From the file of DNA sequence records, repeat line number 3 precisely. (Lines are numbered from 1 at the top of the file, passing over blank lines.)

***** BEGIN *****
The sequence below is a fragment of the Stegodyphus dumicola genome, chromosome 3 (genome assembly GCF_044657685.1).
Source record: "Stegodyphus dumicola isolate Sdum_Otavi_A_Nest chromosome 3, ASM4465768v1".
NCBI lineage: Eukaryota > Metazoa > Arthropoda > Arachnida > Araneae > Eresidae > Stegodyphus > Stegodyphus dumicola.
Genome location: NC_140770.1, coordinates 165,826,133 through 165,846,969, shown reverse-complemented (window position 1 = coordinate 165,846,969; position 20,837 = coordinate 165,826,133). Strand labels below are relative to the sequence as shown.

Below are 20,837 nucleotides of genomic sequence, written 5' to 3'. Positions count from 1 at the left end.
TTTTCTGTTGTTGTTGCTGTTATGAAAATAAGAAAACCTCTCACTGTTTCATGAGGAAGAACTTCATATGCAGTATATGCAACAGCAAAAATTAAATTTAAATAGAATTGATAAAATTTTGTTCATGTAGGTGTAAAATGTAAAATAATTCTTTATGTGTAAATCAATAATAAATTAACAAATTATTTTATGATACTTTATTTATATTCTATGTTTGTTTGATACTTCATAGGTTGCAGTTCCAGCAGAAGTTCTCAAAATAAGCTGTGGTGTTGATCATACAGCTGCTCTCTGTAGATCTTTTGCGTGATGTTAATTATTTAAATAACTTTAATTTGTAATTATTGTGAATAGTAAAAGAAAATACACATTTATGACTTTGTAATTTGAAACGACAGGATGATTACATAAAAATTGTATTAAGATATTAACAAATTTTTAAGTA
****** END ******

NCBI lineage: Eukaryota > Metazoa > Arthropoda > Arachnida > Araneae > Eresidae > Stegodyphus > Stegodyphus dumicola.